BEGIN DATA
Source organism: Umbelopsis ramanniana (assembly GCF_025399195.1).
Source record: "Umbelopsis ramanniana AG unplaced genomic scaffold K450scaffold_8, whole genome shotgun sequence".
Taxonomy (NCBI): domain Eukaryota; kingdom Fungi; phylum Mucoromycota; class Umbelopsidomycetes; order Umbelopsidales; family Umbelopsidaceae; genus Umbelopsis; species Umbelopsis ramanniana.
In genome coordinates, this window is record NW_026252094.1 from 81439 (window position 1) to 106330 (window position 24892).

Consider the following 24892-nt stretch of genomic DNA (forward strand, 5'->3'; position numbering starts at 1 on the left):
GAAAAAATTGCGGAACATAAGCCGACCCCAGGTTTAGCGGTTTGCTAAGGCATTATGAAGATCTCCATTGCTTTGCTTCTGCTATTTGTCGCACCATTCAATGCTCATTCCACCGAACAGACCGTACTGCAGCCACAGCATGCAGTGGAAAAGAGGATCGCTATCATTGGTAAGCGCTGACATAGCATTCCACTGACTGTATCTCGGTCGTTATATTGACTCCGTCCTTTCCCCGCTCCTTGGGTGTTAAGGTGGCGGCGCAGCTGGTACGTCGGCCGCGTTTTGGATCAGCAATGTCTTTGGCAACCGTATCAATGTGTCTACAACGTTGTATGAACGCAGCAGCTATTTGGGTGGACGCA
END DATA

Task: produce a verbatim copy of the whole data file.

Source organism: Umbelopsis ramanniana (assembly GCF_025399195.1).
Source record: "Umbelopsis ramanniana AG unplaced genomic scaffold K450scaffold_8, whole genome shotgun sequence".
Taxonomy (NCBI): domain Eukaryota; kingdom Fungi; phylum Mucoromycota; class Umbelopsidomycetes; order Umbelopsidales; family Umbelopsidaceae; genus Umbelopsis; species Umbelopsis ramanniana.
In genome coordinates, this window is record NW_026252094.1 from 81439 (window position 1) to 106330 (window position 24892).

Consider the following 24892-nt stretch of genomic DNA (forward strand, 5'->3'; position numbering starts at 1 on the left):
GAAAAAATTGCGGAACATAAGCCGACCCCAGGTTTAGCGGTTTGCTAAGGCATTATGAAGATCTCCATTGCTTTGCTTCTGCTATTTGTCGCACCATTCAATGCTCATTCCACCGAACAGACCGTACTGCAGCCACAGCATGCAGTGGAAAAGAGGATCGCTATCATTGGTAAGCGCTGACATAGCATTCCACTGACTGTATCTCGGTCGTTATATTGACTCCGTCCTTTCCCCGCTCCTTGGGTGTTAAGGTGGCGGCGCAGCTGGTACGTCGGCCGCGTTTTGGATCAGCAATGTCTTTGGCAACCGTATCAATGTGTCTACAACGTTGTATGAACGCAGCAGCTATTTGGGTGGACGCA